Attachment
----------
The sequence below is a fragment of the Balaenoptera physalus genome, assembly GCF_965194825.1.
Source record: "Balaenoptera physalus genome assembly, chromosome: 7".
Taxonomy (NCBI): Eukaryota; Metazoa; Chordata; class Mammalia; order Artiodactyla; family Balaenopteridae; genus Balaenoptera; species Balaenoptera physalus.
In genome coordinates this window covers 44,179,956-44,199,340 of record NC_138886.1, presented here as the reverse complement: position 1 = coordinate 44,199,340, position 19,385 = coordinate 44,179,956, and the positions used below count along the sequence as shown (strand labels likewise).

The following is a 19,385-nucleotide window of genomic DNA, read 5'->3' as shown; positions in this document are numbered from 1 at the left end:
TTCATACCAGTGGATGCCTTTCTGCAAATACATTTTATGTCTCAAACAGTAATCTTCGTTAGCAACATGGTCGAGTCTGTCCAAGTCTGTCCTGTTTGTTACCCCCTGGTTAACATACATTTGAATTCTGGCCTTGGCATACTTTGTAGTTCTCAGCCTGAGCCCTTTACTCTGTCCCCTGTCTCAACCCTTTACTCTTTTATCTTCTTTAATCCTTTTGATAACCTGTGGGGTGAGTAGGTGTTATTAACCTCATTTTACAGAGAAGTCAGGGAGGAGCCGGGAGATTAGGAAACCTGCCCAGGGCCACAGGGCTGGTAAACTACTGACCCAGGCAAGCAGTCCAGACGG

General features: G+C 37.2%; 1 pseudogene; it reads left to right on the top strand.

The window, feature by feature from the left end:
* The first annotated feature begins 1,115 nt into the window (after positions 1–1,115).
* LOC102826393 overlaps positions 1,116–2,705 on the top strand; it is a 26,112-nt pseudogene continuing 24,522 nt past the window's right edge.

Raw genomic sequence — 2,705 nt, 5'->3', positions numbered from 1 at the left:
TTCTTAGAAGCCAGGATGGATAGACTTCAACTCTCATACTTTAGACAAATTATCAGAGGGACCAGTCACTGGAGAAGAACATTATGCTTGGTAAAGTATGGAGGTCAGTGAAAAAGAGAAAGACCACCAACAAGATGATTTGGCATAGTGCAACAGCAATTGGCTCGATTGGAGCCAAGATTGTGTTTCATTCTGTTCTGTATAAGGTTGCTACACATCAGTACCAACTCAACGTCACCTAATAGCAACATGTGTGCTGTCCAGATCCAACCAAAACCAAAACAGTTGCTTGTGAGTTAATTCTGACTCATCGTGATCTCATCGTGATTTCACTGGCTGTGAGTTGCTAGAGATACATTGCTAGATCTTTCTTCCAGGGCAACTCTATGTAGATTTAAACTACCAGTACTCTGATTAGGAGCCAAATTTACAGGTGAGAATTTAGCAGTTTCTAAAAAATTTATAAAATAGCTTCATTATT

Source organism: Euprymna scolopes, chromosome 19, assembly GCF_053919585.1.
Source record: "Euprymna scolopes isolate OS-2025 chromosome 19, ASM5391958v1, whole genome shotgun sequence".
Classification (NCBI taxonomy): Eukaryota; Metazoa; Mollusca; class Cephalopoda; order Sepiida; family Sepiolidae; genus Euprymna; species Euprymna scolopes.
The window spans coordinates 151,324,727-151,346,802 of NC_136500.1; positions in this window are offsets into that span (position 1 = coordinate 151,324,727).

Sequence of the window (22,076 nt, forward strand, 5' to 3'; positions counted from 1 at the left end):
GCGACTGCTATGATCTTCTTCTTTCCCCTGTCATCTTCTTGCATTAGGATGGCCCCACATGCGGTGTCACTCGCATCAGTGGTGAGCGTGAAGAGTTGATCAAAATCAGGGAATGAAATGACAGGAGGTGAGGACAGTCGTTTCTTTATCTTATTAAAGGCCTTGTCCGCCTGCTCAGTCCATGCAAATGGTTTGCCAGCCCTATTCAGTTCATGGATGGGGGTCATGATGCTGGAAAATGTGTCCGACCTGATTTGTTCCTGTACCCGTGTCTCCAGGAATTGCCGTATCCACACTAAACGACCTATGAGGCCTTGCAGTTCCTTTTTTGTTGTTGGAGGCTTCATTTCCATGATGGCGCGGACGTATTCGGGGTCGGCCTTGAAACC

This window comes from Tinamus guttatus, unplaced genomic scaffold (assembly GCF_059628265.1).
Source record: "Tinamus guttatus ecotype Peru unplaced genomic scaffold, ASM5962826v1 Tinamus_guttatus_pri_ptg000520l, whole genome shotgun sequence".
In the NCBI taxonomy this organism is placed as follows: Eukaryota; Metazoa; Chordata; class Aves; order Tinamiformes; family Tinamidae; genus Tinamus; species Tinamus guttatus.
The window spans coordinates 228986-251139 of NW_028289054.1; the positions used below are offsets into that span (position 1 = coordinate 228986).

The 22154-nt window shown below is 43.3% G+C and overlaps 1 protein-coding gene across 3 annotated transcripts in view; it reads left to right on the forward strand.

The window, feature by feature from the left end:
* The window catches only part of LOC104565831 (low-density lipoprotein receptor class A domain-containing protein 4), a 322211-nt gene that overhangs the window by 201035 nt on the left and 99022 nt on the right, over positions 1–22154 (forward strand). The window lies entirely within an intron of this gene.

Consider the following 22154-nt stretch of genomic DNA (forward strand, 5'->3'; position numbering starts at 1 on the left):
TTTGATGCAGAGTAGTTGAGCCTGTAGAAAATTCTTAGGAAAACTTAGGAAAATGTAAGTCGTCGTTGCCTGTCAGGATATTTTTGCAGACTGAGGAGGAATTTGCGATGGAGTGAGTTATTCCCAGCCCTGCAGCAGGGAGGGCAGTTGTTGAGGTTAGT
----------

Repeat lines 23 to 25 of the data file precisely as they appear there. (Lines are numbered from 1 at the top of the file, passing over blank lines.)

The 22154-nt window shown below is 43.3% G+C and overlaps 1 protein-coding gene across 3 annotated transcripts in view; it reads left to right on the forward strand.

The window, feature by feature from the left end:
* The window catches only part of LOC104565831 (low-density lipoprotein receptor class A domain-containing protein 4), a 322211-nt gene that overhangs the window by 201035 nt on the left and 99022 nt on the right, over positions 1–22154 (forward strand). The window lies entirely within an intron of this gene.